Portage

As I said, I am afraid that it’s near impossible to get a decent shot at the moment and these photos don’t do the cardigan justice at all.

The pattern is a top down seamless knit, raglan style.  The shawl type collar is added afterward by picking up stitches around the front and working back and forth in garter stitch. The pockets are integral to the collar and are sewn back to the sides at the end. You can’t see it here as my pictures are so bad but my pockets hang down quite a bit at the front of the garment.  Not a pattern error, I just think that I should have picked up less stitches around the fronts as my yarn has given a little with the weight. I may put it right if it annoys me that much but at the moment nobody seems to notice except me.

I do have another F.O. but that really needs some decent photography before showing you and being sent off to the recipient. No sign of doing that over the next couple of days though.

May your days be colourful and bright!

You can cut all the flowers but you cannot keep spring from coming.

Pablo Neruda

1-P1000973

Miniature Daffodil

It’s been too long.  I’ve been trying to get a post together for weeks but I just haven’t got here until now.  I started the month off sort of unwell – again.  I have a very tiny lump on my temple, had it for ages, and it was so small that the only time I knew it was there was if I ran a finger across my temple and I could just feel it under the skin. Some time last month it decided to flare up, as apparently they do, and it became very large and angry. To cut a long and rather gruesome story short, after a few weeks of trying to deal with it myself (don’t say anything!) I woke up one Sunday morning to find the whole of one side of my face rather larger than the other. It’s quite interesting being able to see two different people in the mirror at the same time; but perhaps not quite as much fun as you would think! It was another 24 hours before I could see a doctor, (our local drop in centre is to be avoided unless you are in immediate danger of death as far as I’m concerned) who put me straight onto a heavy course of penicillin/antibiotics.  We discussed what it may do to my weak digestive system, but in all honesty I had no other choice but to take the course. As my Dr. kindly pointed out, it was either that or be admitted to hospital where they would do the same anyway. I still may have to have the lump removed but at the moment it is all healing nicely and apart from a small mark, has all but disappeared once again. The drugs did make me very ill, as we knew they would, and have upset my system to such an extent that I am now back to where I was six months or more ago as regards to digestive health. I know from tests that I have already lost two types of beneficial bacteria that I should have in my system, ones that aren’t so easy to replace, now I don’t know if I’ve lost any more following this course of treatment. The good thing is that I’m starting from a much stronger point. I heal much better than I did, and at least now I know what I need to do to give everything the best chance of recovery. I’m hoping that, as with a lot of things, experience will make things much easier second time round. It’s frustrating, but it is what it is.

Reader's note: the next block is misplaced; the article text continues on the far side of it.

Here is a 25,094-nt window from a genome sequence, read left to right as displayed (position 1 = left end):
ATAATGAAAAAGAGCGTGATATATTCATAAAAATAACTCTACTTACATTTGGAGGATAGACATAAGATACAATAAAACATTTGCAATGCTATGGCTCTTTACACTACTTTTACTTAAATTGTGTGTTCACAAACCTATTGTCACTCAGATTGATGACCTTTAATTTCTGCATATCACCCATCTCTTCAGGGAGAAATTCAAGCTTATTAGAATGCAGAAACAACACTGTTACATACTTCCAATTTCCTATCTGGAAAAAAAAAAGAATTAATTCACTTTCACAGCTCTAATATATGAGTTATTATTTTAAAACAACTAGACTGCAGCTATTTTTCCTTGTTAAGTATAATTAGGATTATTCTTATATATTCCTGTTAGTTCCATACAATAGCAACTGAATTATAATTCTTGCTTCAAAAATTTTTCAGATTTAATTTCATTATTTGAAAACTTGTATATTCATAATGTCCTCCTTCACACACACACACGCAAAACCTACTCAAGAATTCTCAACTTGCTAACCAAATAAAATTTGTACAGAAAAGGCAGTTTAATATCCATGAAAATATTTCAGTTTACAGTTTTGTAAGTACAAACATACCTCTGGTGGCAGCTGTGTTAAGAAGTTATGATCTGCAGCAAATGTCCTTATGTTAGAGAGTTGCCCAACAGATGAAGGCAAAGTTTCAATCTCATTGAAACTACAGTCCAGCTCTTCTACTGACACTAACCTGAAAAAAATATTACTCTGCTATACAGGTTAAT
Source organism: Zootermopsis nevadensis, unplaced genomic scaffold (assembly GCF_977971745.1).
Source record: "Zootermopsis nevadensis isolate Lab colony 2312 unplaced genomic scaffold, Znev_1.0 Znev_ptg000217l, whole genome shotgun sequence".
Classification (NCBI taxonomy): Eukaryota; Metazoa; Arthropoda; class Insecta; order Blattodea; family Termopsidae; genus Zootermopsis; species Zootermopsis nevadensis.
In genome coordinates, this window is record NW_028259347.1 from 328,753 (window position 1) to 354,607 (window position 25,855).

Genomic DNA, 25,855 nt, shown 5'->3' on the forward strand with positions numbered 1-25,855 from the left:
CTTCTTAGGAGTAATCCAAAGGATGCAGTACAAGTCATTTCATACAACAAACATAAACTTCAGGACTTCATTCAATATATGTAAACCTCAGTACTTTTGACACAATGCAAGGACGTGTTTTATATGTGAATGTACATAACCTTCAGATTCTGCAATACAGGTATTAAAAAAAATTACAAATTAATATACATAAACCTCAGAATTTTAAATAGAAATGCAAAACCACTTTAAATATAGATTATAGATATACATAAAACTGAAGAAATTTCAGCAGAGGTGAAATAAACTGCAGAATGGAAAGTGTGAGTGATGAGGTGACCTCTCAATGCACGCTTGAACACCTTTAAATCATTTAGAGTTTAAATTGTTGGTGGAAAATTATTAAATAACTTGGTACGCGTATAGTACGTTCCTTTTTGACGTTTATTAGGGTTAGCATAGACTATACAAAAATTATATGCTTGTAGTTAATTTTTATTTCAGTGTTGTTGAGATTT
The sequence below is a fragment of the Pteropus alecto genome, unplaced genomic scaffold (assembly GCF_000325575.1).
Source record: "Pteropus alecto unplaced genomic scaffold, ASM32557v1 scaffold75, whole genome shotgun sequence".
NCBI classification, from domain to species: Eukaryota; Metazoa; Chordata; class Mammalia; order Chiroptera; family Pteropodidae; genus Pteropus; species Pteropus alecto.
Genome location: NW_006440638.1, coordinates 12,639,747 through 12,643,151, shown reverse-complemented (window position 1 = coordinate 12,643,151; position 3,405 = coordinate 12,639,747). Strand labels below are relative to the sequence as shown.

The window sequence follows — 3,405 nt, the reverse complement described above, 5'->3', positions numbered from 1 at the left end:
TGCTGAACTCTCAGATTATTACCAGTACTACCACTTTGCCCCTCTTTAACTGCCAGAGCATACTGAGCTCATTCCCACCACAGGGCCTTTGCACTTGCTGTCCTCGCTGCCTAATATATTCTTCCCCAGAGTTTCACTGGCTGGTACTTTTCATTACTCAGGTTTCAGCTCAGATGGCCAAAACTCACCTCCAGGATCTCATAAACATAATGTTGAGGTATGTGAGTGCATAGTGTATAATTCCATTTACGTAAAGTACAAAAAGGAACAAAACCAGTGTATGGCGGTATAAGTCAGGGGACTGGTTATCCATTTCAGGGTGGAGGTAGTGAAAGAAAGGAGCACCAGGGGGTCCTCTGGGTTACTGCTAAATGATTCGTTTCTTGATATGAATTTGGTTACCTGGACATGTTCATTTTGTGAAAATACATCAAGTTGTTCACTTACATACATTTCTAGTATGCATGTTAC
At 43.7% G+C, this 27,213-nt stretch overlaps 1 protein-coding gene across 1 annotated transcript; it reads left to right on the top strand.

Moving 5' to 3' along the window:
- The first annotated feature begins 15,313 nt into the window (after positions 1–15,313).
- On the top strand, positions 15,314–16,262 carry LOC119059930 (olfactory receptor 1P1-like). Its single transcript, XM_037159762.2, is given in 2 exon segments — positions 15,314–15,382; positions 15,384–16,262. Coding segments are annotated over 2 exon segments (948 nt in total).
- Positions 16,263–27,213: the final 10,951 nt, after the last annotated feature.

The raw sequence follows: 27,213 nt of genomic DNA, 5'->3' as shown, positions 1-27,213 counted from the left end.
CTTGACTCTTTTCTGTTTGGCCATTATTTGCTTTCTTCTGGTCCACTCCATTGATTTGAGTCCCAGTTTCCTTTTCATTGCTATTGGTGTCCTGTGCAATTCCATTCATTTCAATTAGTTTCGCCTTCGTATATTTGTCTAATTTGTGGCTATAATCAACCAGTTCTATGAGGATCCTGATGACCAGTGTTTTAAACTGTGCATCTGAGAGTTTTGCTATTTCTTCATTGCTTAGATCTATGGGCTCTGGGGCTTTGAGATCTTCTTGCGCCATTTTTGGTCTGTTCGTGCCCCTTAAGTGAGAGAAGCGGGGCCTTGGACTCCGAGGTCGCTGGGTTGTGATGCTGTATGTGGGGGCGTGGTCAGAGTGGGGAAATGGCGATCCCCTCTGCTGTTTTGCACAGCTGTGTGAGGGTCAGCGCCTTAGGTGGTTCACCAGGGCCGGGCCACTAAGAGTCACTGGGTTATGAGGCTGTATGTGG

So, that is why I haven’t been around for a bit. Enough of the doom and gloom, since I have recovered some of my energy back I haven’t been sitting around.

Spring has started to, well, spring around here.  The blueberry is starting to make moves toward flowering.  Last year was a poor year, as far as this plant was concerned, so I fed it well all through the summer and am hoping that it shows its’ appreciation this year by giving us a bumper crop, weather permitting.

Blueberry 1

Blueberry buds

I’ve been spinning a little too.

Norwegian Tops

Norwegian Tops

A few years ago now I purchased two of these beautiful Norwegian tops from Wonderwool Wales. A natural humbug mixture. I’ve started with the white and plan to keep the colours separate, hoping to use them in something together, perhaps a pair of socks with different coloured heels, leg and toes.